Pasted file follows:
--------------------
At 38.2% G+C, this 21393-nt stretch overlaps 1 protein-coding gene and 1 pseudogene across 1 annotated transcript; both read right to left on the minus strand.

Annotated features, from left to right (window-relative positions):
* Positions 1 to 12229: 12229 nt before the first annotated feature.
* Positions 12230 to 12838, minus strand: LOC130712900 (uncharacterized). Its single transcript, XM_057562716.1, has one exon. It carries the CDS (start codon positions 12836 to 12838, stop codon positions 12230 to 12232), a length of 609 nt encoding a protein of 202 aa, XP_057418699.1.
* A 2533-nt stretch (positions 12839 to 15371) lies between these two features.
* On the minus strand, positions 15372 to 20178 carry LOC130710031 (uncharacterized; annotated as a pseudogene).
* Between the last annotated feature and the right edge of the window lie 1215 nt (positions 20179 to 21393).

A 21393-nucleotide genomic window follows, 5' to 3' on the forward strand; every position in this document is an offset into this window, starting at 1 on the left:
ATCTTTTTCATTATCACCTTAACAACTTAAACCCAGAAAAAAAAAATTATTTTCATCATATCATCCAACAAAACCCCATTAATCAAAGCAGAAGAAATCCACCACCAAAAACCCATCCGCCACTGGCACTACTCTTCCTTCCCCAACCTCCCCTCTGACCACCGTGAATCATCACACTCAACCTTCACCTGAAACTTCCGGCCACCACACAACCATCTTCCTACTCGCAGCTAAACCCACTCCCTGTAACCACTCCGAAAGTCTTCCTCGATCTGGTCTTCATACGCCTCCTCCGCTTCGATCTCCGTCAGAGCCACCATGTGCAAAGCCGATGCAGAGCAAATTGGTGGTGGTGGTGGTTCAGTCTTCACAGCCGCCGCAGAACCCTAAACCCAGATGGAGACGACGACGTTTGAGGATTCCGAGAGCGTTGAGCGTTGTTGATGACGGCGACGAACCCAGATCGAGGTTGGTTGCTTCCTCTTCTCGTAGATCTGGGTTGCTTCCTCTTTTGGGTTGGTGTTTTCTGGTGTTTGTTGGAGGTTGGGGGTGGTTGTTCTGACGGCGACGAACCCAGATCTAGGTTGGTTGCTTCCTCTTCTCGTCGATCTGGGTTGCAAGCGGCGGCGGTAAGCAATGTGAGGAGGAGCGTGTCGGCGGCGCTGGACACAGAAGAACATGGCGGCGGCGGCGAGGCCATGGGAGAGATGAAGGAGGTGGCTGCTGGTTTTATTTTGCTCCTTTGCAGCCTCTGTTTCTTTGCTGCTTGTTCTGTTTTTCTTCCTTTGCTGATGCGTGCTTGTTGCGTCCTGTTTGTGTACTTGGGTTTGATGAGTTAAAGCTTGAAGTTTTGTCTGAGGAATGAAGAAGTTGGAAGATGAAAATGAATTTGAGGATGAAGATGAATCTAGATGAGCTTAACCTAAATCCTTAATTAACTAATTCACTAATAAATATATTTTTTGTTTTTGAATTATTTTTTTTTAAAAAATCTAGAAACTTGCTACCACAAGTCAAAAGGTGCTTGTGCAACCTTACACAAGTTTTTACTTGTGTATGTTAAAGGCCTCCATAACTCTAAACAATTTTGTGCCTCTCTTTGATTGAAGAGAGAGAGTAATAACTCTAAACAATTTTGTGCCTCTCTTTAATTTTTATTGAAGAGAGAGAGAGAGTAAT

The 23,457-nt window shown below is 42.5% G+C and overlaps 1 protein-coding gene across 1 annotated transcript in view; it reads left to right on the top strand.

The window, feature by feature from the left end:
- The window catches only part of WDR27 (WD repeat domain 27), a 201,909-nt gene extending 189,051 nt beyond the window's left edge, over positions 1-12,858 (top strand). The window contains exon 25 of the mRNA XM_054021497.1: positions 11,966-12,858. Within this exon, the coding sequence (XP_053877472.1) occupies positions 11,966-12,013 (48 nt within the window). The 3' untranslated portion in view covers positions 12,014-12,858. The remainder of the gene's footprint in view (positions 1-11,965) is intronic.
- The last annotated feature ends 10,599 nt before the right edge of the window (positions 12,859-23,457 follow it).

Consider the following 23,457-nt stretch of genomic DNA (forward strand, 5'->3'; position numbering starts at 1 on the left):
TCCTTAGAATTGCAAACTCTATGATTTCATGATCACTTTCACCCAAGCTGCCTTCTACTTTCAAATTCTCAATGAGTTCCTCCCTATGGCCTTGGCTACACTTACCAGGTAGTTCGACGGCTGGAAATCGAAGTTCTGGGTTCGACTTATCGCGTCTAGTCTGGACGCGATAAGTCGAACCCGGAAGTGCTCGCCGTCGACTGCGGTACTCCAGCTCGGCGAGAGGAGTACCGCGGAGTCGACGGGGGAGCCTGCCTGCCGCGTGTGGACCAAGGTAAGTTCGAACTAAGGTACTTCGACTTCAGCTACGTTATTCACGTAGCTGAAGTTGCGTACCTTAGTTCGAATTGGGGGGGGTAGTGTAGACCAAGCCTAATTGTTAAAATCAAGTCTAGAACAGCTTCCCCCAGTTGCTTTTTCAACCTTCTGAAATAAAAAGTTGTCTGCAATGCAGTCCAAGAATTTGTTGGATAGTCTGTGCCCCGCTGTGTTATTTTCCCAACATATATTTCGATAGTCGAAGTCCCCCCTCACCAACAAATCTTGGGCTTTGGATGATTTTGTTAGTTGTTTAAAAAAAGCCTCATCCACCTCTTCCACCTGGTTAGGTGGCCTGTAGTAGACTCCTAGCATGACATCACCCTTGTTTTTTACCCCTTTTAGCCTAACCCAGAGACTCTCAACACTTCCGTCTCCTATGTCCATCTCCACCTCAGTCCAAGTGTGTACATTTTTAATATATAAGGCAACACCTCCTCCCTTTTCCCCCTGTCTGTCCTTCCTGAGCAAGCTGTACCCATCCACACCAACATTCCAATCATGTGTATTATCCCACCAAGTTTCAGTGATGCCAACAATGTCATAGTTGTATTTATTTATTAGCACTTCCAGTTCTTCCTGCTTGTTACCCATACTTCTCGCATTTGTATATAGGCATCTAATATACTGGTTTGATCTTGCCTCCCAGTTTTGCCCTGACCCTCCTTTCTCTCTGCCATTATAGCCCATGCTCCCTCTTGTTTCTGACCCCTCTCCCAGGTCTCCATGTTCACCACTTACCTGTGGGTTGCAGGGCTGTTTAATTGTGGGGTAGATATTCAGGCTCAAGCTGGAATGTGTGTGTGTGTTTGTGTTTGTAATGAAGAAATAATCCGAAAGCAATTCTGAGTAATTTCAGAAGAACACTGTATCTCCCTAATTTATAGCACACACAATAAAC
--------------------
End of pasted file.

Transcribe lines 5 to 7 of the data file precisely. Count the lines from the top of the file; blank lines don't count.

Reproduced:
* A 2533-nt stretch (positions 12839 to 15371) lies between these two features.
* On the minus strand, positions 15372 to 20178 carry LOC130710031 (uncharacterized; annotated as a pseudogene).
* Between the last annotated feature and the right edge of the window lie 1215 nt (positions 20179 to 21393).